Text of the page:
Chicago Sinfonietta and Mucca Pazza at Symphony Center Review- Kindred Spirits Leave Audience Beaming Smiles

 

When Chicago Sinfonietta coined it’s new logo – “Daring, Defiant, Different”—they mistakenly left out “Delightful”.  That was abundantly clear by the end of their joint concert with seeming kindred spirit Mucca Pazza, the punk marching band that has bottled joy in its shtick-on-steroids marching band persona. 

 

 

The fun began even before the orchestra sounded its first note.  The Sinfonietta’s Executive Director Jim Hirsh came out to greet the audience in marching band attire, cracking jokes that he “had a makeover over the summer”.  Then an electric violinist played “Star Splangled Banner” with enough reverb to summon Jimi Hendrix’ spirit to the hall.

 

Having just heard the Chicago Sinfonietta perform superbly with Chicago Opera Theater in “Macbeth” the day before, we worried that they would have had little time to rehearse for the evening’s performance.  That was misplaced worry.  Chicago Sinfonietta shined musically more than ever before during this evening dedicated to marching music.  With the opening notes of Vaughan Williams “English Folk Song Suite” and beyond the orchestra was especially crisp and light when the score called for such. 

 

 

Compared to prior years, the orchestra appears to be much more polished and responsive to Maestro Chen’s directions.  When you see how she begins each piece by broadly smiling at the orchestra as she lifts her baton it becomes no wonder why.  It seems like Mei-Ann Chen has charmed her orchestra to play at a higher professional level.

 

The new skill level of the orchestra was especially apparent during their performance of Benjamin Britten’s “Young Person’s Guide to the Orchestra, Op. 34”, a piece that required every section of the orchestra to solo and also play as an ensemble.

 

Of particular note in the evening’s performance was the Symphony Center premiere and only third performance ever of African-American female composer Florence Price’s “Dance in the Canebrakes”.   The three movements of this piece are aptly titled:  “Nimble Feet”; “Tropical Noon” and “Silk Hat and Walking Cane”.  Bringing such little heard repertoire to us is part of Sinfonietta’s mission in striving for diversity and leaves you feeling that your time is well-spent.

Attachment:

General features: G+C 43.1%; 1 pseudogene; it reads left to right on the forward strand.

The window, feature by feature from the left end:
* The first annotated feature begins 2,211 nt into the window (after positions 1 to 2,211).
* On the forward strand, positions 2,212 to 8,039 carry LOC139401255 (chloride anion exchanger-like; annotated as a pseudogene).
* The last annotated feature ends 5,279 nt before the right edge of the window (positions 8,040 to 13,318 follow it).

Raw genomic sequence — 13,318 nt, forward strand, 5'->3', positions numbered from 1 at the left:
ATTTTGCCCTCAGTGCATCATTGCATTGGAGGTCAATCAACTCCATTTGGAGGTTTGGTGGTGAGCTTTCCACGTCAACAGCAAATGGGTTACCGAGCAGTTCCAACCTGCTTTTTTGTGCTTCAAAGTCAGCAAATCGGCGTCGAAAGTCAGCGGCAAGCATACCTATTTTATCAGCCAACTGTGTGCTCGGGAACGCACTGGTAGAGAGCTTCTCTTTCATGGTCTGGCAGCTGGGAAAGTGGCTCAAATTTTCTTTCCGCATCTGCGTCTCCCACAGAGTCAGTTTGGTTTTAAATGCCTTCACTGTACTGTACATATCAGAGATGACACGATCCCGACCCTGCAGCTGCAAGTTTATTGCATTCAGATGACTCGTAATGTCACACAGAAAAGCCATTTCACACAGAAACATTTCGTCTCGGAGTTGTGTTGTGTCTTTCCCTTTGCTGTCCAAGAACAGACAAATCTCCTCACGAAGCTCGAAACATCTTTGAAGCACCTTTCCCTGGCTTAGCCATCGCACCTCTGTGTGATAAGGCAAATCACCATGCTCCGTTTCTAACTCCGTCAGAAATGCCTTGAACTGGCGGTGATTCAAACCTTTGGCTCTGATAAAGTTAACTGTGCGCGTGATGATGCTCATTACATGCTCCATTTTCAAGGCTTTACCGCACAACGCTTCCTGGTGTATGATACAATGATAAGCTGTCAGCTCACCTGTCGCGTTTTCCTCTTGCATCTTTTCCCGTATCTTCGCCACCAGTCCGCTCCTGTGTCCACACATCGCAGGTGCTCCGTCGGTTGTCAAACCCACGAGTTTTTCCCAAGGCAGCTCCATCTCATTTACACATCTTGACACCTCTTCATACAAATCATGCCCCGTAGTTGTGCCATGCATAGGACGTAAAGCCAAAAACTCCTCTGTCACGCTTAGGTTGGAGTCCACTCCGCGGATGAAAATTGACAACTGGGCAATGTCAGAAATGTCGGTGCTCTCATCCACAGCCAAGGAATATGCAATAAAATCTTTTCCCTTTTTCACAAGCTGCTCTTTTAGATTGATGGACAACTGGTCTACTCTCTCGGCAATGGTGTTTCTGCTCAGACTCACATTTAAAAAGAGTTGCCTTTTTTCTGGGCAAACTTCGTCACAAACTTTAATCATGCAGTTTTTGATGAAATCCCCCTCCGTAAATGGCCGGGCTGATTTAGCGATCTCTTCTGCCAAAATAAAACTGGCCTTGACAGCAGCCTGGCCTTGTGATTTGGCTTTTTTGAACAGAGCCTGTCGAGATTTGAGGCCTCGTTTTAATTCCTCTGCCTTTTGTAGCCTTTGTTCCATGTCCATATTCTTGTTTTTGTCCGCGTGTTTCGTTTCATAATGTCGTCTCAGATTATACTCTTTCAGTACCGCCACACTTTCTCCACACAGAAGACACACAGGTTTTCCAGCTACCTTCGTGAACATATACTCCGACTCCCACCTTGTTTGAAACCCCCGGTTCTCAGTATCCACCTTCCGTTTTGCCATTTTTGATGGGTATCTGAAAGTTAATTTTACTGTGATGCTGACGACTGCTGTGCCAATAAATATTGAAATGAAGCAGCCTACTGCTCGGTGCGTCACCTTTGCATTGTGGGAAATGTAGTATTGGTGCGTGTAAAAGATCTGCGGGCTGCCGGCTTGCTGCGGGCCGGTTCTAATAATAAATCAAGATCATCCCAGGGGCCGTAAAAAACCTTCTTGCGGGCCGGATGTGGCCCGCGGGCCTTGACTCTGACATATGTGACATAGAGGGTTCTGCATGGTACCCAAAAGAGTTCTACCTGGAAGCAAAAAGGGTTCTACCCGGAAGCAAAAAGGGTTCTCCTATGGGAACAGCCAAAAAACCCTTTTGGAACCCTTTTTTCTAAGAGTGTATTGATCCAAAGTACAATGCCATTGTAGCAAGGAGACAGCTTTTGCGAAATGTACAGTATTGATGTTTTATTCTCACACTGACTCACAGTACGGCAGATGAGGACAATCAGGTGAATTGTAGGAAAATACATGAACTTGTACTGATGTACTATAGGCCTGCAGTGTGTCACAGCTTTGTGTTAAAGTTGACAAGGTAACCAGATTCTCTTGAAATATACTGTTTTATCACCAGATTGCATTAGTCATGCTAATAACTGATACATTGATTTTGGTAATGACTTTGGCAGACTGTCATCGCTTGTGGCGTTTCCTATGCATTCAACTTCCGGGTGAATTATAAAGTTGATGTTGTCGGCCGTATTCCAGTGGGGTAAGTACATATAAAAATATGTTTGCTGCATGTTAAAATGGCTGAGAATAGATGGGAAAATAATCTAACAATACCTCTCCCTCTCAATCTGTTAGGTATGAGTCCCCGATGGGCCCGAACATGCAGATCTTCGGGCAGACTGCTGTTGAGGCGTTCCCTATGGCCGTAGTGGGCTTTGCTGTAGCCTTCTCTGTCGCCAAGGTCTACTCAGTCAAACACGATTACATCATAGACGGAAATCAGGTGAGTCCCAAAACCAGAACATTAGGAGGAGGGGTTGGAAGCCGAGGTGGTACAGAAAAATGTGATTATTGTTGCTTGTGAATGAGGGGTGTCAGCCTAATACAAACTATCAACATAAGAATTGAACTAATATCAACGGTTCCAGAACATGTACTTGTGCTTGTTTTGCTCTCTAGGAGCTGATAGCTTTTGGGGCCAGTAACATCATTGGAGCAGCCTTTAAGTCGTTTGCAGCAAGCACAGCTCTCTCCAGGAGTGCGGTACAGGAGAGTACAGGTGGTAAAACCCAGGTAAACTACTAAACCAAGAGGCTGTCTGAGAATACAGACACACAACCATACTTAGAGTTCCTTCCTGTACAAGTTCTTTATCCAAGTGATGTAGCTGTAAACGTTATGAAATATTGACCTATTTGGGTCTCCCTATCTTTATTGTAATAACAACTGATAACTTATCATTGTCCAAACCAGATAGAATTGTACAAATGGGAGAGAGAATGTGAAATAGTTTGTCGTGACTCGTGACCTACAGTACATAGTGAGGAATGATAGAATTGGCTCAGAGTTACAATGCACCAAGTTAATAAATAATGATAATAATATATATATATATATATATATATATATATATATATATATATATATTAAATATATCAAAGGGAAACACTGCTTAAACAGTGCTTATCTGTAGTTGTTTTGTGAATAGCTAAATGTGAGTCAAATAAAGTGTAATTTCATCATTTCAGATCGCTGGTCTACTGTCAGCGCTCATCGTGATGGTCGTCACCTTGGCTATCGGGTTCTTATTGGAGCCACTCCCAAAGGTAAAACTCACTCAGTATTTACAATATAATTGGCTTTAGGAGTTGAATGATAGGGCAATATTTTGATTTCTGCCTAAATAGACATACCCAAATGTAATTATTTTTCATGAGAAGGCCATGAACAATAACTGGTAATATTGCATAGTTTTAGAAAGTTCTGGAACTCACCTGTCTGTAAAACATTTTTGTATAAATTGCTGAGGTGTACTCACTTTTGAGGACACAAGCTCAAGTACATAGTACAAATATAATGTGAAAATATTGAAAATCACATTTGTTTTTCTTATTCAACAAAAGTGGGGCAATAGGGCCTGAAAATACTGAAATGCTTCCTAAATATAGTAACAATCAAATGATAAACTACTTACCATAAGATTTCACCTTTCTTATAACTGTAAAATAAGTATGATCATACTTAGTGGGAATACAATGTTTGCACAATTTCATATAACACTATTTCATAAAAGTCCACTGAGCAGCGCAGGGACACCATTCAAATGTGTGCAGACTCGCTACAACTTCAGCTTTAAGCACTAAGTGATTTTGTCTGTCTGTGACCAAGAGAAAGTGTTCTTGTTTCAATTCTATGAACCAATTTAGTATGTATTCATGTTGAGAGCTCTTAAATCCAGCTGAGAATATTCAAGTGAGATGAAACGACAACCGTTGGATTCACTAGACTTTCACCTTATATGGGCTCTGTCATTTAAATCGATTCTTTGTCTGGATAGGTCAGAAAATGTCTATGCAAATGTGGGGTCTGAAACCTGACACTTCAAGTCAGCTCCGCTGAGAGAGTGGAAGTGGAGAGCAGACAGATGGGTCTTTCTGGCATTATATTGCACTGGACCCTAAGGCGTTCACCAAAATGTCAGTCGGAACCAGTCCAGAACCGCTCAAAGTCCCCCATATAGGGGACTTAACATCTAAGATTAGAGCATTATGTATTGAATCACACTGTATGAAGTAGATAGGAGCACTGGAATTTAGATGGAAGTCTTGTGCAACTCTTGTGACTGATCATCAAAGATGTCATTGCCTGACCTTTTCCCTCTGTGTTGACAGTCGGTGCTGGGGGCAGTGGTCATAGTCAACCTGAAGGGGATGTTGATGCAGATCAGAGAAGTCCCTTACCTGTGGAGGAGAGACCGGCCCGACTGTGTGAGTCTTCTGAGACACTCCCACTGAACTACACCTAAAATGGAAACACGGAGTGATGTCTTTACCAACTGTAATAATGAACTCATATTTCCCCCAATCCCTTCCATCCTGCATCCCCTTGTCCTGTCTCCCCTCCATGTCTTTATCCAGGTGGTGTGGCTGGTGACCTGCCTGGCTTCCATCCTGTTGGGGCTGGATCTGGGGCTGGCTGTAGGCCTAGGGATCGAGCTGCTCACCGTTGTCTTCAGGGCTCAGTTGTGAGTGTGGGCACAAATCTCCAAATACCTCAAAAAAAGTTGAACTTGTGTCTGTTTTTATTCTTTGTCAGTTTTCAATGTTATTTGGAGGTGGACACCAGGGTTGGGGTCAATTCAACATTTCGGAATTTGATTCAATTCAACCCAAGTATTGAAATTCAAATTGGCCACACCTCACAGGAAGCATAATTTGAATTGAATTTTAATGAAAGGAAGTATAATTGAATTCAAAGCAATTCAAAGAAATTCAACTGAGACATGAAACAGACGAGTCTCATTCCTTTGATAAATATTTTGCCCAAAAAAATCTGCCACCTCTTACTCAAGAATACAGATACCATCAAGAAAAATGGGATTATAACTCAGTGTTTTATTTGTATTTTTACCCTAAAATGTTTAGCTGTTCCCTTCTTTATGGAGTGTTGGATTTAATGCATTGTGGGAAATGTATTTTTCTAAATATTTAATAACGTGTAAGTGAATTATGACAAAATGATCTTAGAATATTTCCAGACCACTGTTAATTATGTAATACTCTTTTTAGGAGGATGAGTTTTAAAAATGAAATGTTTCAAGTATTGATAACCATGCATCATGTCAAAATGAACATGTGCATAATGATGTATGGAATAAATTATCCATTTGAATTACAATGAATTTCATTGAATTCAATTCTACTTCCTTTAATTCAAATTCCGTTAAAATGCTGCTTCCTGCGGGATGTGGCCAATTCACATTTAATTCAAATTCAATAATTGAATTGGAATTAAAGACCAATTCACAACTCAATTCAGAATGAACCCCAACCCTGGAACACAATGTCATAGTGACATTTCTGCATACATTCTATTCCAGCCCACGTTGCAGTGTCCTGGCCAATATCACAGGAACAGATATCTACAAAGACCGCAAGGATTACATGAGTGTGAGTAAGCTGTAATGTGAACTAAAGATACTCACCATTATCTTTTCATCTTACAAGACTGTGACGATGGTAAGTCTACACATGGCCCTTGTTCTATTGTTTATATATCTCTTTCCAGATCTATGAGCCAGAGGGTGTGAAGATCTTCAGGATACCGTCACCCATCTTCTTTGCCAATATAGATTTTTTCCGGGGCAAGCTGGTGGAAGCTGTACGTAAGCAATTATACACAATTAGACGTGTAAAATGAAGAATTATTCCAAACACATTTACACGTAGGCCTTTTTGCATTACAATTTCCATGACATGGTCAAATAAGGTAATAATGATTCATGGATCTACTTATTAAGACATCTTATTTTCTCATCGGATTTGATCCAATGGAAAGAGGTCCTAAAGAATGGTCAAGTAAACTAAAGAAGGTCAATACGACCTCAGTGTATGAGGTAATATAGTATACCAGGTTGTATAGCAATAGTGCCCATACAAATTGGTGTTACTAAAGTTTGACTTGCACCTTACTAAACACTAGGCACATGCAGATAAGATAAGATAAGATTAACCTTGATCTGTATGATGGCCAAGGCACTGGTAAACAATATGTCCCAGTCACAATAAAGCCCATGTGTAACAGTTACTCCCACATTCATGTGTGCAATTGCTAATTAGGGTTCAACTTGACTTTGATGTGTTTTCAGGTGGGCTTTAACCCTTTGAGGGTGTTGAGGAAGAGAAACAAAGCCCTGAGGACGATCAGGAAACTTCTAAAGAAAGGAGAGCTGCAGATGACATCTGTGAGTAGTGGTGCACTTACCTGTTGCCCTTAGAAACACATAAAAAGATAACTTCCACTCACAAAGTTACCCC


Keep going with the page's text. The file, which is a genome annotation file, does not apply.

Then, imagine that lifting platform that the ever-so-serious Chicago Symphony Orchestra uses to lift pianos up and down from the stage instead being used as a startling entrance for a good part of the Mucca Pazza in studied clownish marching band attire with their trombone, accordion, trumpet, tuba et al. shining entrance.  One Mucca Pazza member is reading a book, another is doing pirouettes in a short, short skirt as she plays the accordion.  Every member of Mucca Pazza is in character, seeming to be drawn by Dr. Seuss.

 

 

 

Imagine too the ever-so-genial Maestro Mei-Ann Chen introducing the 1812 Overture by with an explanation of how it was commemorating a marching battle between the Russians and French.  The Chicago Sinfonietta was to play the part of the Russians and Mucca Pazza that of the French in this battle of the bands.  Next thing you know the cheerleaders of Mucca Pazza led the group’s entrée in Symphony Center’s terrace brandishing loaves of French bread as their French army emblem. 

 

With cheerleaders carrying pom-poms made from crime scene caution tape, band members wearing ill-fitting marching band suits in varied colors, and every gesture shouting “don’t take this seriously please”—Mucca Pazza brought everyone in the audience to ear-to-ear smiles.  Just in case you didn’t think that this was possibly the most delightful time you had ever spent in Symphony Center, cannons shot out confetti during the 1812 Overture.

 

 

This wasn’t just fun—this was uproariously FUN!

 

This was the first concert in Chicago Sinfonietta’s new season which continues with a Day of the Dead concert performed both in Wentz Concert Hall at North Central College and in Orchestra Hall of Symphony Center. 

 

For information on tickets and the upcoming season visit the Chicago Sinfonietta website or call the box office at 312 284 1554.   

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